In a world where everyone used VPNs, national and corporate control of the internet would slip away.
Dallas, Texas (PRWEB) September 24, 2013
idcloak Technologies, known for its free Web Unblocker proxy, has released a new article on the looming threat of internet censorship in the US and the world more widely. The piece calls for a deeper public awareness of how to unblock blocked sites before the censorship curtain falls.
“All signs clearly point to growing control and restrictiveness online,” says Terence Shull, chief researcher at idcloak. “But sadly, attitudes towards web censorship are apathetic: there is a sense of ‘we’ll deal with it when it happens’. But by delaying, we are making ourselves vulnerable and inviting the eventuality."
“At present, the internet remains a very easy medium to censor – everyone is connected with a public IP address and freely divulges to every site and service who and where they are. With such a transparent infrastructure in place, all it takes is one bad law and our internet will become as restricted as China’s. Indeed, if you look at the last few years of proposed US and UK legislation, that’s absolutely where we are heading.”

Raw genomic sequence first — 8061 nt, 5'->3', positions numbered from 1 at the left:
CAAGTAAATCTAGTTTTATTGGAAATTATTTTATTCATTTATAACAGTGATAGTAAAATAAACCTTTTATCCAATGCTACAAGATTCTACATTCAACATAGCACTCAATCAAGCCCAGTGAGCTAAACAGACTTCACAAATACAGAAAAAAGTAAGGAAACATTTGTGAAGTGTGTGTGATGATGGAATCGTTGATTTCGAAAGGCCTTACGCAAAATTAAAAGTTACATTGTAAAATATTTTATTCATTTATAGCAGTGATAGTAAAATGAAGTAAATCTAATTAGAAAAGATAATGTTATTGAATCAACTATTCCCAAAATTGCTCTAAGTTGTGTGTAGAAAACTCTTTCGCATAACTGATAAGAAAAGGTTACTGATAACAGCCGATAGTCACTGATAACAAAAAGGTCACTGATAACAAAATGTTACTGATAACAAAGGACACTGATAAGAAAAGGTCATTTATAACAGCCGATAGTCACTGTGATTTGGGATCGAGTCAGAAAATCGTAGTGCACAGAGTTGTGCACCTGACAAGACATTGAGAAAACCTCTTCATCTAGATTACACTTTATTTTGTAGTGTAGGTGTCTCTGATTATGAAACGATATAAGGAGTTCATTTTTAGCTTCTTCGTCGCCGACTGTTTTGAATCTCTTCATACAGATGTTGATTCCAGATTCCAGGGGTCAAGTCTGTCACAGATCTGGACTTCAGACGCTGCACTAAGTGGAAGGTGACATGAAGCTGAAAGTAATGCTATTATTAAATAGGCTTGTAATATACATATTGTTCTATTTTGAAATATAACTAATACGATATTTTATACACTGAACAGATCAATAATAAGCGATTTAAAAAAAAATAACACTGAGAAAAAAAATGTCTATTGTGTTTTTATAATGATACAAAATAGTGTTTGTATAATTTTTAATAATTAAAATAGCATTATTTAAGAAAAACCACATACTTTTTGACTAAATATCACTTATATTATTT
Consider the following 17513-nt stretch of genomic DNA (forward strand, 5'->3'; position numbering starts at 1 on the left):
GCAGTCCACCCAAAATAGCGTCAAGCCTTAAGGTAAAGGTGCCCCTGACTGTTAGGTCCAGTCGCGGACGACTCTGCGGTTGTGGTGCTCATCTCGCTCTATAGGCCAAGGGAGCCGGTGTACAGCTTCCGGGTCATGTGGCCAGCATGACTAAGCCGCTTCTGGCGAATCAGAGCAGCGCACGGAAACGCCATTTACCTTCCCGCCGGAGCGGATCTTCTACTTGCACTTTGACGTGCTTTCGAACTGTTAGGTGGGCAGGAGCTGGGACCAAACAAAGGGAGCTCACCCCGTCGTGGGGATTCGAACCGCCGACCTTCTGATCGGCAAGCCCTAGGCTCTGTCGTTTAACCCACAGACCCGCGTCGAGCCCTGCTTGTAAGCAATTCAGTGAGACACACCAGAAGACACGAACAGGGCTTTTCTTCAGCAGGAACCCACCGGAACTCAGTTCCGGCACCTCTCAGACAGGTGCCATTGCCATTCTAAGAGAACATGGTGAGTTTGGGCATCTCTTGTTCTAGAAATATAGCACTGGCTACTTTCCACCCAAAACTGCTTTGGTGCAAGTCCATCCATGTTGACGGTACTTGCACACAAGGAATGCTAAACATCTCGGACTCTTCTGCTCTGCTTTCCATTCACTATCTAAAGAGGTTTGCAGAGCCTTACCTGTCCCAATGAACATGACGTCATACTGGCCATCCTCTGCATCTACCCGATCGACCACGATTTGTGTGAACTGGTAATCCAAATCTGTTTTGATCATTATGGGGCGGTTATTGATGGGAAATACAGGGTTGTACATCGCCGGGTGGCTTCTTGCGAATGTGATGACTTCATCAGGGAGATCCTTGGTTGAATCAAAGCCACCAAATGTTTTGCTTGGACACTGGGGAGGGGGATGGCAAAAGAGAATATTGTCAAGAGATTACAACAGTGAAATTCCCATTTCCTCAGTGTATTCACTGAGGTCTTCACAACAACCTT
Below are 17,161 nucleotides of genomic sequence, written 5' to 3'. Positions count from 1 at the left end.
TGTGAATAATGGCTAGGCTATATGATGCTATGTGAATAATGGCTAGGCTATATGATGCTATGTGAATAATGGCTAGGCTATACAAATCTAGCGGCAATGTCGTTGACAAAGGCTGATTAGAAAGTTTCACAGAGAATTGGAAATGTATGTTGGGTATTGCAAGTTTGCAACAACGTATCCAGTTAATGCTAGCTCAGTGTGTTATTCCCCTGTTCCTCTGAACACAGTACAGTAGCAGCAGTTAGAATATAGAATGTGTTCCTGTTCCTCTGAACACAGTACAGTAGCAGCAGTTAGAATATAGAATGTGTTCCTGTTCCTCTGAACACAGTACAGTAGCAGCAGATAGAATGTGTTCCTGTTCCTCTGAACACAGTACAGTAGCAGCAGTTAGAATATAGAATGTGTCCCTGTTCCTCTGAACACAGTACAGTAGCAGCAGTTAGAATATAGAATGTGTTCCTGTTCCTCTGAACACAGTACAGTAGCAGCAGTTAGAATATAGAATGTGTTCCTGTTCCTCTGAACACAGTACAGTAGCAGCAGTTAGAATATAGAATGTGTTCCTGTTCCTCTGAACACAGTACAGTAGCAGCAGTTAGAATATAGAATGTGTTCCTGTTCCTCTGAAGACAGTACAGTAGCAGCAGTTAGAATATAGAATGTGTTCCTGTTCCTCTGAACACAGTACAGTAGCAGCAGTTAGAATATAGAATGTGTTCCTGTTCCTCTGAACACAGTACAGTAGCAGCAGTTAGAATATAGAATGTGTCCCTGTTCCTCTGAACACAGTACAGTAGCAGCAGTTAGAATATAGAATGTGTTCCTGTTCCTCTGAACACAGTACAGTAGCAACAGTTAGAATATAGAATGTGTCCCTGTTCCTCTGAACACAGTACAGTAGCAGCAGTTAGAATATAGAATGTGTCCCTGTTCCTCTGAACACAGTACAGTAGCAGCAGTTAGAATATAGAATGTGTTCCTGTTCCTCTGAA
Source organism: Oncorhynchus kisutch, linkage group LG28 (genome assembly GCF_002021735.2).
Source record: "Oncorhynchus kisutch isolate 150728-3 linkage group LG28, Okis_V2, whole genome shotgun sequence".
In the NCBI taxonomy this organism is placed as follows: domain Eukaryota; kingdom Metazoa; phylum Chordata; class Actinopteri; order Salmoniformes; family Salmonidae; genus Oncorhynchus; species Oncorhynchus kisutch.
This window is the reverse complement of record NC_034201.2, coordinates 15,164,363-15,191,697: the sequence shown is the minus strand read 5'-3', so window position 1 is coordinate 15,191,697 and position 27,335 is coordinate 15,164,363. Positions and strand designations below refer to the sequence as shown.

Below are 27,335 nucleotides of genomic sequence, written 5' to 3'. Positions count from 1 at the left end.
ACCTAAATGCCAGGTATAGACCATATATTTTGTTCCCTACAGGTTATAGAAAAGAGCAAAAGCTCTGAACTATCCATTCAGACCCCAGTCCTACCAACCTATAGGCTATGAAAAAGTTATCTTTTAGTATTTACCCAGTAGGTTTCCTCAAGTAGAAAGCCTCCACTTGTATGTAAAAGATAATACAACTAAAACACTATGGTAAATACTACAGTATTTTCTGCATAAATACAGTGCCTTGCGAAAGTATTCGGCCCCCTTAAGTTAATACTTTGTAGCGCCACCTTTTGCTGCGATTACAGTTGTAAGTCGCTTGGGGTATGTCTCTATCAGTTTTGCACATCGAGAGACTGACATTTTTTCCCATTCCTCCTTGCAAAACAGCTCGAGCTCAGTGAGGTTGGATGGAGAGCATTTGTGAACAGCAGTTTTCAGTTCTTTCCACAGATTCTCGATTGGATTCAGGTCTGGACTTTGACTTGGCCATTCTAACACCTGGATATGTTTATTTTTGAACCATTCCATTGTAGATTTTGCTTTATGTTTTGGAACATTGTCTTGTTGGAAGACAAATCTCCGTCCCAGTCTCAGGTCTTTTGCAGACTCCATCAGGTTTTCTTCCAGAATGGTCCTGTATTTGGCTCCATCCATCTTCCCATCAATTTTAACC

Shull says a shift in perspective is needed more than concerted action: “The internet could be uncensorable if we just started changing our relationship with it.”
The article recommends anonymous VPN services as the way forward. This software-based technology, which idcloak is itself developing, allows users to access the internet securely and anonymously from whichever country they choose.
Their original global location is removed from their internet activity. “In a world where everyone used VPNs, or at least a sizable part of it, national and corporate control of the internet would slip away. Whether we like it or not, those controlling the web see it as a resource – a platform for investment and surveillance. The only way it will remain a medium – a thoroughfare for connectivity and communication – is if the people care enough to protect it as such.”
For more about idcloak’s work in privacy, security and freedom on the web, visit idcloak.com.